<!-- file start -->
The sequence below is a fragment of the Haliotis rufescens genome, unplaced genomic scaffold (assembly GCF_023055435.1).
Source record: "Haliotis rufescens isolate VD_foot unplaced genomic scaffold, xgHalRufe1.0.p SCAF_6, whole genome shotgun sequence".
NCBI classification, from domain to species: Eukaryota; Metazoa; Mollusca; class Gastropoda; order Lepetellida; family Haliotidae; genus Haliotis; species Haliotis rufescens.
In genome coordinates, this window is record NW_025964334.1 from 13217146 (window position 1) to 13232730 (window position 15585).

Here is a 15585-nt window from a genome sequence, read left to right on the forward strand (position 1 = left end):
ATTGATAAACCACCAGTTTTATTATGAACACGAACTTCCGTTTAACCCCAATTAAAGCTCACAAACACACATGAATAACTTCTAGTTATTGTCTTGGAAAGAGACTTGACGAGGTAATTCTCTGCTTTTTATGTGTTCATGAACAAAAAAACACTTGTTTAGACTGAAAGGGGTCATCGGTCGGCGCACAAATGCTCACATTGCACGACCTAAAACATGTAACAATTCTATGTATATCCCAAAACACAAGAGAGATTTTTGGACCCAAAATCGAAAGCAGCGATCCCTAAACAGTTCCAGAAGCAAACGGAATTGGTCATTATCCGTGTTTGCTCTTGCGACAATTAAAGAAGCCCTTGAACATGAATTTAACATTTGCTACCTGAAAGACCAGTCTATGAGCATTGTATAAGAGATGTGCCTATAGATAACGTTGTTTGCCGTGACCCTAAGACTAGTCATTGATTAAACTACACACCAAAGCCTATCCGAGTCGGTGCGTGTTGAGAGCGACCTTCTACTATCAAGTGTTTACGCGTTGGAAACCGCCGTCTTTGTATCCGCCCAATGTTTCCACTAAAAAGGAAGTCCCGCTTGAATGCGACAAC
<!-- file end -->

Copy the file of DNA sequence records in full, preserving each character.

The sequence below is a fragment of the Haliotis rufescens genome, unplaced genomic scaffold (assembly GCF_023055435.1).
Source record: "Haliotis rufescens isolate VD_foot unplaced genomic scaffold, xgHalRufe1.0.p SCAF_6, whole genome shotgun sequence".
NCBI classification, from domain to species: Eukaryota; Metazoa; Mollusca; class Gastropoda; order Lepetellida; family Haliotidae; genus Haliotis; species Haliotis rufescens.
In genome coordinates, this window is record NW_025964334.1 from 13217146 (window position 1) to 13232730 (window position 15585).

Here is a 15585-nt window from a genome sequence, read left to right on the forward strand (position 1 = left end):
ATTGATAAACCACCAGTTTTATTATGAACACGAACTTCCGTTTAACCCCAATTAAAGCTCACAAACACACATGAATAACTTCTAGTTATTGTCTTGGAAAGAGACTTGACGAGGTAATTCTCTGCTTTTTATGTGTTCATGAACAAAAAAACACTTGTTTAGACTGAAAGGGGTCATCGGTCGGCGCACAAATGCTCACATTGCACGACCTAAAACATGTAACAATTCTATGTATATCCCAAAACACAAGAGAGATTTTTGGACCCAAAATCGAAAGCAGCGATCCCTAAACAGTTCCAGAAGCAAACGGAATTGGTCATTATCCGTGTTTGCTCTTGCGACAATTAAAGAAGCCCTTGAACATGAATTTAACATTTGCTACCTGAAAGACCAGTCTATGAGCATTGTATAAGAGATGTGCCTATAGATAACGTTGTTTGCCGTGACCCTAAGACTAGTCATTGATTAAACTACACACCAAAGCCTATCCGAGTCGGTGCGTGTTGAGAGCGACCTTCTACTATCAAGTGTTTACGCGTTGGAAACCGCCGTCTTTGTATCCGCCCAATGTTTCCACTAAAAAGGAAGTCCCGCTTGAATGCGACAAC